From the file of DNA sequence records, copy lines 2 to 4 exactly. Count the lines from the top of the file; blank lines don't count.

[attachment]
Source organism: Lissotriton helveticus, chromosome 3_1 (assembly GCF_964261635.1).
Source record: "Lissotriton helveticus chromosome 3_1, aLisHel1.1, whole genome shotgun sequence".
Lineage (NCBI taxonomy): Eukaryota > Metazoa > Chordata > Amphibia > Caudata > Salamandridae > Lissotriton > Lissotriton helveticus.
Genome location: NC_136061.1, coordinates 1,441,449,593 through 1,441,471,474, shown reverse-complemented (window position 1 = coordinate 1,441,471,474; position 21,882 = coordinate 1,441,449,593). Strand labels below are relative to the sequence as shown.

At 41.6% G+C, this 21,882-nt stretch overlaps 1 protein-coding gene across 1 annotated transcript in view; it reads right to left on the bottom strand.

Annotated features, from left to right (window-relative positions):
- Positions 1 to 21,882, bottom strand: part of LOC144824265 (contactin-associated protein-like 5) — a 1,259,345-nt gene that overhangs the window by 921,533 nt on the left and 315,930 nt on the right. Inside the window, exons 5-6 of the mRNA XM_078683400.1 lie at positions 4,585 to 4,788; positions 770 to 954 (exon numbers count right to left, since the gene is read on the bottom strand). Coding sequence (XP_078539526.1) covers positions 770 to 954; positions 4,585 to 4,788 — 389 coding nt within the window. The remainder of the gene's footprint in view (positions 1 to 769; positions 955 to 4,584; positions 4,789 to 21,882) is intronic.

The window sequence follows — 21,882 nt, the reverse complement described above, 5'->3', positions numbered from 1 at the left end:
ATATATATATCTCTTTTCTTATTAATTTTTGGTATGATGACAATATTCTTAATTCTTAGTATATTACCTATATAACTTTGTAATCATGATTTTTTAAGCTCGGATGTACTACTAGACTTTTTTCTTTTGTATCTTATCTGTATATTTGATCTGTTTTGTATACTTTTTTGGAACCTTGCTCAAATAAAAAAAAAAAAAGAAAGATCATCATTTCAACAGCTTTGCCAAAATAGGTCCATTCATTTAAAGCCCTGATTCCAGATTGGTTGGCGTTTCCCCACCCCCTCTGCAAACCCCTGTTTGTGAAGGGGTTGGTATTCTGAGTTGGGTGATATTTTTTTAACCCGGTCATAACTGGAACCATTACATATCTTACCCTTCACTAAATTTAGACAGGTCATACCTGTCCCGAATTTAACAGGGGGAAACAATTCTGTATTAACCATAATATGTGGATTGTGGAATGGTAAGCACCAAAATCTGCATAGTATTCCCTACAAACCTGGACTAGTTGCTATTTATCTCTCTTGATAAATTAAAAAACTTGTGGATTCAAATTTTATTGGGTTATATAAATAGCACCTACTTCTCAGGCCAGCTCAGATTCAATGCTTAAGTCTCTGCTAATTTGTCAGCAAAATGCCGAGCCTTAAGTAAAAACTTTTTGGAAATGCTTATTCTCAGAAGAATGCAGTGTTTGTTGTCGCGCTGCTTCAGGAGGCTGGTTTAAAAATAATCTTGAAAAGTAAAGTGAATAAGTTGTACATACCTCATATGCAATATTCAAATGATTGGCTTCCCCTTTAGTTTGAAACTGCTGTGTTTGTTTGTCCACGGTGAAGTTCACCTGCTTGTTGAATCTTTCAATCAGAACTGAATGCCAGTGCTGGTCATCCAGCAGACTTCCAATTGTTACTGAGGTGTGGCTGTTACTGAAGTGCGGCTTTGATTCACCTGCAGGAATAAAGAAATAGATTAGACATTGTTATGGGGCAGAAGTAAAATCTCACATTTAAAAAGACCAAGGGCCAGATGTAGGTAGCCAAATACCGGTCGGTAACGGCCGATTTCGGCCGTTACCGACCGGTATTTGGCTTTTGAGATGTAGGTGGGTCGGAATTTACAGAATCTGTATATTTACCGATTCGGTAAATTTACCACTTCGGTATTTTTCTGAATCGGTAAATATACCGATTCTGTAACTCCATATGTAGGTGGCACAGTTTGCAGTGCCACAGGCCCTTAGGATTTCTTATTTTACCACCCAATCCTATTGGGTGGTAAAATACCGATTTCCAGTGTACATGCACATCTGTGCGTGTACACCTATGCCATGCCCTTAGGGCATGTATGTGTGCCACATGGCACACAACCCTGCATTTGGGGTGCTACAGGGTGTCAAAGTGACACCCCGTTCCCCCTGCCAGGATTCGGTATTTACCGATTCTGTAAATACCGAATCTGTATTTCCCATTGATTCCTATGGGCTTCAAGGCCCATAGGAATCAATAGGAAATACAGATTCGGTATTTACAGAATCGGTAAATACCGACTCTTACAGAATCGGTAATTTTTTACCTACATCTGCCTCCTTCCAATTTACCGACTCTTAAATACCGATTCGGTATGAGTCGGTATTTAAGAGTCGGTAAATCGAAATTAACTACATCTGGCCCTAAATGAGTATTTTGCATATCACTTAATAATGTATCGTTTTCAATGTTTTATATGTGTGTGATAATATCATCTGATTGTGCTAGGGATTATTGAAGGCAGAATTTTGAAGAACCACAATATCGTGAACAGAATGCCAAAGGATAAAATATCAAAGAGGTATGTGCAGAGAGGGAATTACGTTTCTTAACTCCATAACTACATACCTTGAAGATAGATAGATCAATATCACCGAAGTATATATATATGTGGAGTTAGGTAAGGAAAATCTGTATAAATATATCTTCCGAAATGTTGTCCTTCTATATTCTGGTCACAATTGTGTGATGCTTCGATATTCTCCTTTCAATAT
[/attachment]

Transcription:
Source record: "Lissotriton helveticus chromosome 3_1, aLisHel1.1, whole genome shotgun sequence".
Lineage (NCBI taxonomy): Eukaryota > Metazoa > Chordata > Amphibia > Caudata > Salamandridae > Lissotriton > Lissotriton helveticus.
Genome location: NC_136061.1, coordinates 1,441,449,593 through 1,441,471,474, shown reverse-complemented (window position 1 = coordinate 1,441,471,474; position 21,882 = coordinate 1,441,449,593). Strand labels below are relative to the sequence as shown.